What’s New in Opera 10 (Part 1)

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Opera 10It’s been a busy year for browser vendors. Microsoft released IE8, Google Chrome is at version 2, and both Firefox 3.5 and Safari 4 are imminent. However, the latest new browser is Opera 10, which is now available as a beta download.

Opera has a reputation for leading innovation and web standards whilst remaining lightweight, fast, and feature-packed. The installer is a fraction of the size of most, but the browser includes tabs, speed dial, an email client, RSS reader, newsgroup support, IRC, a bit torrent client, notes, mouse gestures, desktop widgets, developer tools, small-screen rendering, and more. Yet, although it is popular in Northern Europe and Russia, it languishes behind IE, Firefox, Safari and Chrome in most of the world.

Like many developers, I have a lot of respect for Opera. I use it for testing but it has never superseded Firefox as my default browser. Can Opera 10 persuade me to switch and grab a larger share of the PC browser market?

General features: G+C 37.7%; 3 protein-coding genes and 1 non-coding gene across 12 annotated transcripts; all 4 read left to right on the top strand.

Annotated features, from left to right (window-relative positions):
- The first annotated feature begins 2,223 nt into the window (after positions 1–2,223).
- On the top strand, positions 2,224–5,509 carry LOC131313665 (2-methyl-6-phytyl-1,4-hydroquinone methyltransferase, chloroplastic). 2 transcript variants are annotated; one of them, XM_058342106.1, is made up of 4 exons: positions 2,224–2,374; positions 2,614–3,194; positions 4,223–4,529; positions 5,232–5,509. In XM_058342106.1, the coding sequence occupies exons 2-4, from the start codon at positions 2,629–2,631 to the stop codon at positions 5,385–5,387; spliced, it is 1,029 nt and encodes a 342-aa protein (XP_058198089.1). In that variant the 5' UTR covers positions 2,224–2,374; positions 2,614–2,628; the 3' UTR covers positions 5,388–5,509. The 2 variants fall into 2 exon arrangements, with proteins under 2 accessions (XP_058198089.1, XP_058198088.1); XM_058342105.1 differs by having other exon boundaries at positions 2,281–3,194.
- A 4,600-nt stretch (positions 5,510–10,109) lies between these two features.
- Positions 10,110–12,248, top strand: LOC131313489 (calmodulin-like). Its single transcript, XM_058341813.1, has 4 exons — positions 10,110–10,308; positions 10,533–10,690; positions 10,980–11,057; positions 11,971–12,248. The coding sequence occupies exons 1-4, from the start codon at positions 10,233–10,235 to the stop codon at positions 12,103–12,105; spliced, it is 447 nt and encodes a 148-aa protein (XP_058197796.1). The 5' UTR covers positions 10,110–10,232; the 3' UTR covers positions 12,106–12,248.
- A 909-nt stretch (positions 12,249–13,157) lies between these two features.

New interface

At first glance, Opera 10 bears more than a passing resemblance to Safari. The interface is cleaner, sleeker, and less cluttered. All the features and interface options are still available, but they do not feel as daunting as previous versions.

Click to enlarge…Opera interface

New features

Several features may be new to Opera although many have been available in Firefox and some of the other browsers for a while:

  • tab previews
  • speed dial customization
  • auto-update
  • in-line spell checking
  • webmail integration
  • crash recovery and reporting
  • resizable search field (do many people really care about that?)

The tab bar can also be expanded to show “visual tabs” with a page thumbnail. Whilst it uses a fair amount of screen estate, it’s a great feature for tab-novices or those with larger monitors.

Opera visual tabs